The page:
IP Law Daily TTAB properly sustained opposition to stylized ‘H’ mark for athletic apparel
Thursday, August 1, 2019

TTAB properly sustained opposition to stylized ‘H’ mark for athletic apparel

By Cheryl Beise, J.D.

Applicant Hylete LLC waived its right to object to the finding that there was a likelihood of confusion with opposer Hybrid Athletics’ composite common law mark.

The U.S. Court of Appeals for the Federal Circuit has affirmed the Trademark Trial and Appeal Board’s decision sustaining an application by Hylete LLC to register its stylized letter "H" mark for various items of athletic apparel in International Class 25. The court agreed with the Board that there was a likelihood of confusion with opposer Hybrid Athletics, LLC’s common law stylized "H" used for athletic apparel since 2008. Hylete’s only argument on appeal—based on the Board’s alleged failure to credit distinctions between Hylete’s applied-for mark and Hybrid’s "composite common law mark"—were raised for the first time on appeal and were therefore waived (Hylete LLC v. Hybrid Athletics, LLC, August 1, 2018, Reyna, J.).

In January 2013, Hylete applied to register a design mark for a stylized letter "H" in International Class 25 for "[a]thletic apparel, namely, shirts, pants, shorts, jackets, footwear, hats and caps." On October 16, 2013, Hybrid Athletics, LLC filed a Notice of Opposition on the grounds of likelihood of confusion with its mark under Section 2(d) of the Lanham Act. Hybrid pleaded ownership in Application No. 86/000,809 (the ’809 application) for a design mark of its stylized "H" used "in connection with conducting fitness classes; health club services, namely, providing instruction and equipment in the field of physical exercise; personal fitness training services and consultancy; physical fitness instruction" in International Class 41. Hybrid also pleaded common law rights arising from use of the same mark on "athletic apparel, including shirts, hats, shorts and socks" since August 1, 2008. The Board sustained the opposition based on likelihood of confusion with Hybrid’s common law mark. The Board also found that Hybrid failed to establish ownership of the ’809 application. Hylete appealed.

On appeal, Hylete argued that the Board erred in its analysis by failing to compare Hylete’s stylized "H" mark with Hybrid’s "composite common law mark," referring to Hybrid’s stylized "H" design appearing above the phrase "Hybrid Athletics" and several dots. In sum, on appeal Hylete only objected to the Board’s analysis of Hybrid’s "composite common law mark."

Hybrid responded that Hylete’s "composite common law mark" arguments were never raised below and were therefore waived. The Federal Circuit agreed with Hybrid that Hylete waived these arguments. Before the Board Hylete never contended that Hybrid’s common law rights implicated a "composite common law mark" that differed from the stylized "H" design mark identified in the ’809 application, the court noted.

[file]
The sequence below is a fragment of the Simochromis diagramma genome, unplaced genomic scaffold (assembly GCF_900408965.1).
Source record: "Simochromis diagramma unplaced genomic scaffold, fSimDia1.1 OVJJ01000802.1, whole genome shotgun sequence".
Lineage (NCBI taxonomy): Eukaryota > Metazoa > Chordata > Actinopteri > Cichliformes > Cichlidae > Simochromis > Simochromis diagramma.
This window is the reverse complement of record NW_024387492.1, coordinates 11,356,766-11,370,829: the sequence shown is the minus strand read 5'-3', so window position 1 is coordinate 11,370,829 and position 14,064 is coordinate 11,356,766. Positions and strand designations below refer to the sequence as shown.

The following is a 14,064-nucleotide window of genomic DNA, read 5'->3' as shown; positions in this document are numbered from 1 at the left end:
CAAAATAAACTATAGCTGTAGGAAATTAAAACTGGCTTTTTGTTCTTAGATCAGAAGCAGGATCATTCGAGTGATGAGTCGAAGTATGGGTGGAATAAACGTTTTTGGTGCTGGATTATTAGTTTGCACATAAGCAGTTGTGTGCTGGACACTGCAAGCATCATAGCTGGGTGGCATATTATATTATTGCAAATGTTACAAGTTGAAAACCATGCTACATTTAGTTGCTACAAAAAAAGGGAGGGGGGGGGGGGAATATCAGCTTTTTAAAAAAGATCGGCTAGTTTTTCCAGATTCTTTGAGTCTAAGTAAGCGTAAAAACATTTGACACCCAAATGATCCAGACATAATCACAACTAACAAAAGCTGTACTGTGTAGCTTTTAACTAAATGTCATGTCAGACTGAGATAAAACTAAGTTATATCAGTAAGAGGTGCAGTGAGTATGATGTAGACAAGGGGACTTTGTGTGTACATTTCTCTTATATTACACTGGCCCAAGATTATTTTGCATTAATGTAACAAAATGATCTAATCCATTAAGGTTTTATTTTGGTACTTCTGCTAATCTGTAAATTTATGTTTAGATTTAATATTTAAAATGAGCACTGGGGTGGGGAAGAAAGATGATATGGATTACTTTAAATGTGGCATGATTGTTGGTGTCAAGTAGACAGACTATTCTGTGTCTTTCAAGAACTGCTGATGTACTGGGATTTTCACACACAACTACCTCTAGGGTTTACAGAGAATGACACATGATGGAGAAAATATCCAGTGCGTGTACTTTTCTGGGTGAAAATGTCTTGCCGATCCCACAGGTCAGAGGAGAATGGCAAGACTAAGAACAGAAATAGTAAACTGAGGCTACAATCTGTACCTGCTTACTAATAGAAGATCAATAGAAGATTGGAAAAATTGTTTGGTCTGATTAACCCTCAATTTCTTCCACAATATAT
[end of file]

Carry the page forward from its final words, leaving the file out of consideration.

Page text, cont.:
In an effort to circumvent waiver, Hylete contended that the Board "sua sponte" raised the issue of Hybrid’s common law rights in the final decision and used an incorrect legal standard in comparing the two marks. However, even if the Board raised the issue of Hybrid’s common law rights for the first time in its final decision, Hylete never raised the issue in its request for reconsideration, the court observed.

The court further noted that Hybrid pleaded and put Hylete on notice of its claim to common law trademark rights from the initial filing of the Notice of Opposition and submitted evidence of its use of its mark on athletic apparel. Therefore, Hylete could have raised the issue of Hybrid’s "composite common law mark" in the opposition proceedings or in the request for reconsideration but did not do so," the court said. According to the Federal Circuit, none of the exceptional circumstances that would warrant consideration of arguments made for the first time on appeal were present in this case and Hylete suffered no injustice from the court’s refusal to consider Hylete’s waived arguments. Concluding that Hylete’s arguments based on Hybrid’s "composite common law mark" were waived, the court affirmed the Board’s decision.

The case is No. 2017-2057.

Attorneys: Pattric Rawlins (Hargreaves & Savitch LLP) for Hylete LLC. Michael Joseph Kosma (Whitmyer IP Group LLC) for Hybrid Athletics, LLC.

Companies: Hylete LLC; Hybrid Athletics, LLC

MainStory: TopStory Trademark FedCirNews

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